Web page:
BSO opens season 86 deep in classics


Yuri Temirkanov led the Baltimore Symphony Orchestra on a hearty dig into the bedrock of classical music last night and struck a fair amount of gold.

The program marked the start of the orchestra's 86th season (the 20th at Meyerhoff Symphony Hall) and the first of two weekends' worth of German repertoire - Beethoven, Weber, Schumann, Brahms, Bruch and Strauss.

You can't get more solidly grounded than that.

All of this fare will be featured on BSO's coming tour to Japan, where audiences are accustomed to hearing a lot of German music played by a lot of top-flight ensembles. Judging by last night's results, the BSO should measure up quite strongly to the competition.

Temirkanov, long typecast as a Russian music interpreter, can bring remarkable intensity and incisiveness to German works. Invariably, he applies a level of drama, weight and spontaneity, often at odds with the transparent, overly precise style widely favored today in this material.

After the traditional playing of the national anthem, the conductor turned to one of those little miracles of German music, the Overture to Weber's Oberon.

From the pensive opening horn solo to the swirling close, it's a masterpiece of orchestration and organization, not to mention atmosphere. Temirkanov demonstrated keen interest in the myriad colors of the score, its suspense and magic.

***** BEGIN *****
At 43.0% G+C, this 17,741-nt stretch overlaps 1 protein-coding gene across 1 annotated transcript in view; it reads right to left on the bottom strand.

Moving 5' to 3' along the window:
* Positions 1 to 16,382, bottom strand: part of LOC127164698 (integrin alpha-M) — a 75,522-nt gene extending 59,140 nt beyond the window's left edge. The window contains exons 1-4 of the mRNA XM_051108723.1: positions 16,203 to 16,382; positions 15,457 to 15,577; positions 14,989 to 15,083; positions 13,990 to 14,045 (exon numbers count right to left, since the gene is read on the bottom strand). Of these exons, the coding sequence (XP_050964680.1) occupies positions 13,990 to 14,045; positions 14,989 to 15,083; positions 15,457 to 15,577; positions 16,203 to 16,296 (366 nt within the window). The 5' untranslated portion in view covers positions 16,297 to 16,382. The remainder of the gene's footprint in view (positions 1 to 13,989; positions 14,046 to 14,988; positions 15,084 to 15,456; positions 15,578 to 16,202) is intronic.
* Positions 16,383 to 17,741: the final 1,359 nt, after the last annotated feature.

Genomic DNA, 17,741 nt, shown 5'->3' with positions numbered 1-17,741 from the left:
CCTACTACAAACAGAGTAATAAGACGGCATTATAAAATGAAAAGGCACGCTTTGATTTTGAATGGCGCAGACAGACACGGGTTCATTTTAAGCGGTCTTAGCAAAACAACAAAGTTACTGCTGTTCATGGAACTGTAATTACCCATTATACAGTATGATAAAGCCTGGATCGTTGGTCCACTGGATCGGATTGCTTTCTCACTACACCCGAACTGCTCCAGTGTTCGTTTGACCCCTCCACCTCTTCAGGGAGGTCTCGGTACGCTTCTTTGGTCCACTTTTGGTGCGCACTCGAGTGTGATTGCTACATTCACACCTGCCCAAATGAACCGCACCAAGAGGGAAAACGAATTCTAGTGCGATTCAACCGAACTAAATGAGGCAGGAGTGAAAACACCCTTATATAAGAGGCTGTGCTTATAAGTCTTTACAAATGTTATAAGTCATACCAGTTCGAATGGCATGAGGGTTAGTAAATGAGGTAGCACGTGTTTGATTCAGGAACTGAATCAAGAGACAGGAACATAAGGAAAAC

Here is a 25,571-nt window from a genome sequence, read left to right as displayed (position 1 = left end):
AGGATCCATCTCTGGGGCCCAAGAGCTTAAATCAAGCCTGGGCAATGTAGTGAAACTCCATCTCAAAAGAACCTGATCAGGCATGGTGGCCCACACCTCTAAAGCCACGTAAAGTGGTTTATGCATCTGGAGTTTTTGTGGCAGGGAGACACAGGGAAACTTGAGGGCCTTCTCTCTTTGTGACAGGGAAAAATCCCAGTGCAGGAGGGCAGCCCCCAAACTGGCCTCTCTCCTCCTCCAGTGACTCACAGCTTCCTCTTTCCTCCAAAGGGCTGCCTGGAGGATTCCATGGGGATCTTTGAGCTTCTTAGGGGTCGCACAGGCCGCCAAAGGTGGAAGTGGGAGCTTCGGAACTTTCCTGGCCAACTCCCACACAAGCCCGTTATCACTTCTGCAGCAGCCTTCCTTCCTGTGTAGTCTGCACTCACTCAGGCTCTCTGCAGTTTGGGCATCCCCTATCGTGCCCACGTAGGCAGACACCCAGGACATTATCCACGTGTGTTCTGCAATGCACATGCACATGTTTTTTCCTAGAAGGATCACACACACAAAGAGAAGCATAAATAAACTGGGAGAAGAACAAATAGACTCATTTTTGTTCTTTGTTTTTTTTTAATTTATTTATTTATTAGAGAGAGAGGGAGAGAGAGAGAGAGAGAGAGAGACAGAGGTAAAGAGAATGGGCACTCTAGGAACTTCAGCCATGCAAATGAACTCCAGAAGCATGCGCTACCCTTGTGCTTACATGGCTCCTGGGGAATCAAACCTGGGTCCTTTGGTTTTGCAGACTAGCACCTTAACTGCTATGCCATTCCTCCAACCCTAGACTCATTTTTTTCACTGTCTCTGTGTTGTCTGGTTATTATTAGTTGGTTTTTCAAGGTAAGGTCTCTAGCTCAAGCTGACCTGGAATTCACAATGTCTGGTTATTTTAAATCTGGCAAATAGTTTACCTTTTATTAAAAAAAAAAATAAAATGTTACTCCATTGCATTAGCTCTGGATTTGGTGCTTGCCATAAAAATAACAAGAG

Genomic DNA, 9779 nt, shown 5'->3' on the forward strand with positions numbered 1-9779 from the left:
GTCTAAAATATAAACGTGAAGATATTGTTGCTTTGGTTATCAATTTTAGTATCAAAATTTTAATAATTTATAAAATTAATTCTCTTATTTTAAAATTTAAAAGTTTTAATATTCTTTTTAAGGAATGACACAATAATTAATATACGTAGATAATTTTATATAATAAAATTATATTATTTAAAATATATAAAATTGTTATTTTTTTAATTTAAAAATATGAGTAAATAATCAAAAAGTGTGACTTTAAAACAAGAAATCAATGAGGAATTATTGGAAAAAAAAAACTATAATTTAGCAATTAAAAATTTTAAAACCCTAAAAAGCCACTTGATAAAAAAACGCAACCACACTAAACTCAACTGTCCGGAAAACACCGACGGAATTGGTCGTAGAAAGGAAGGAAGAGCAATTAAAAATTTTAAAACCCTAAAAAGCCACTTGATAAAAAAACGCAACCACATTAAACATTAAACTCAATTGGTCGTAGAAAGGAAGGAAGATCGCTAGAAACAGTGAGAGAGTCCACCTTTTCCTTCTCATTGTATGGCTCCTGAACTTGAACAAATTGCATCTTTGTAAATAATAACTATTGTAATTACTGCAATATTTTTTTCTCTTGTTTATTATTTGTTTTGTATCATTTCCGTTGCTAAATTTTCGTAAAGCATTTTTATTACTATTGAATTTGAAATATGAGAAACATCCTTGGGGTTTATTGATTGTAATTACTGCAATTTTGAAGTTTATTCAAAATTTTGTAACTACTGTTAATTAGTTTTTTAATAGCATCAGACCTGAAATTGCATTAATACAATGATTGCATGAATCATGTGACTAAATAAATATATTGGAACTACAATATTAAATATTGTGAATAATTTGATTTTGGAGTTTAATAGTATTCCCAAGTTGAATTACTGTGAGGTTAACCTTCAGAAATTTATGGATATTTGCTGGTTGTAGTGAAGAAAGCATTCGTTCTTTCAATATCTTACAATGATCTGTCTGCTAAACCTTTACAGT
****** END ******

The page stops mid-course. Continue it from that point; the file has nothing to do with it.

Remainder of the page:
The orchestra responded in sensitive, almost always finely polished fashion; the music was alive and tingling from the first measures.

It was clear in the Weber selection that the BSO strings, which bear the music director's stamp more strikingly than any other section in the ensemble, were going to have a memorable night.

The primary evidence came later in the performance of Brahms' Symphony No. 4.

There certainly was much to savor the last time the BSO played this piece with Temirkanov in January 2001, but it's a different orchestra now.

With new concertmaster Jonathan Carney and new principal cellist Ilya Finkelshteyn on hand, the violins and cellos sounded creamier and warmer than ever.

But the violas were not about to be overshadowed, making the most of their opportunities to shine.

Weaknesses apparent back in 2001 cropped up again (primarily a loss of footing by the horns), though the overall intensity of the music-making had a way of smoothing over the patchy moments.

What counted most was the way phrases were given such character and depth, the way the pressure kept building in each movement toward the highest peak of lyricism.

Temirkanov tellingly emphasized the sighing theme of the opening movement, the restlessness and melancholy of the Andante (the final chord could have benefited from a longer hold).

He had the third movement charging along nicely and took great care to give the finale's emotional peaks and valleys equal attention.

In the most misty of those valleys, flute, oboe and clarinet solos sang out beautifully. At their best, the trombones made a seamless, majestic sound.

For Schumann's Piano Concerto, Temirkanov kept the pacing taut and had the ensemble producing a dark, vibrant fabric to surround Michie Koyama's respectable account of the solo part.

More musical personality and a more sparkling, nuanced technique would have made the award-winning Japanese pianist's contributions more substantial.


What: Baltimore Symphony Orchestra

When: 8 tonight

Where: Meyerhoff Symphony Hall, 1212 Cathedral St.

Tickets: $26 to $72

Call: 410-783-8000

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